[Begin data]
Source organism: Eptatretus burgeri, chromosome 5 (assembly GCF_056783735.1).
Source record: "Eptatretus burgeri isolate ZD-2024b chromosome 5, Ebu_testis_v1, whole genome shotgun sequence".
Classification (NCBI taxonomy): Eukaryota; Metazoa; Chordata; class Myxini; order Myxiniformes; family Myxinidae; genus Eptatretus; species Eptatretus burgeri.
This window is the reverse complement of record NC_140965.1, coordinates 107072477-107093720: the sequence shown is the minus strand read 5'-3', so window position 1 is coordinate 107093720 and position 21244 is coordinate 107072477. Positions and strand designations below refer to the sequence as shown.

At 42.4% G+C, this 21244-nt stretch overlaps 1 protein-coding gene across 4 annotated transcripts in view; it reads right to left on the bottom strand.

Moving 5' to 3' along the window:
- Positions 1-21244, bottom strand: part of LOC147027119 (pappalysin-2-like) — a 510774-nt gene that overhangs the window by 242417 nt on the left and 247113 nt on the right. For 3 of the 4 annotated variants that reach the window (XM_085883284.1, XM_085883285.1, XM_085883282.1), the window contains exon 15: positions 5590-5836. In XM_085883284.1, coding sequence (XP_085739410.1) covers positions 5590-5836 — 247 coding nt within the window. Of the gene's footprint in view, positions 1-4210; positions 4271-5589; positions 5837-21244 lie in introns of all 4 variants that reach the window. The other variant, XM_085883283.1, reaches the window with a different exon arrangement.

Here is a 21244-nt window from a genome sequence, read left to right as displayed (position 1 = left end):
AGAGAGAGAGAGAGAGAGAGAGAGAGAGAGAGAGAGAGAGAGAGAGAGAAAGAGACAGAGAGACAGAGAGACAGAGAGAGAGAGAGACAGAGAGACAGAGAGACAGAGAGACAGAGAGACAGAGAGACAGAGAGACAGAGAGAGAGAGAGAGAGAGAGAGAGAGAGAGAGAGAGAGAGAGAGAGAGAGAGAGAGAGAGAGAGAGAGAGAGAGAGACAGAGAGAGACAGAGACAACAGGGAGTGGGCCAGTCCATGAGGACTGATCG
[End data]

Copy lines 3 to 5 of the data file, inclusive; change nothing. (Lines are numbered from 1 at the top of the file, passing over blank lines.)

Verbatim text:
Classification (NCBI taxonomy): Eukaryota; Metazoa; Chordata; class Myxini; order Myxiniformes; family Myxinidae; genus Eptatretus; species Eptatretus burgeri.
This window is the reverse complement of record NC_140965.1, coordinates 107072477-107093720: the sequence shown is the minus strand read 5'-3', so window position 1 is coordinate 107093720 and position 21244 is coordinate 107072477. Positions and strand designations below refer to the sequence as shown.

At 42.4% G+C, this 21244-nt stretch overlaps 1 protein-coding gene across 4 annotated transcripts in view; it reads right to left on the bottom strand.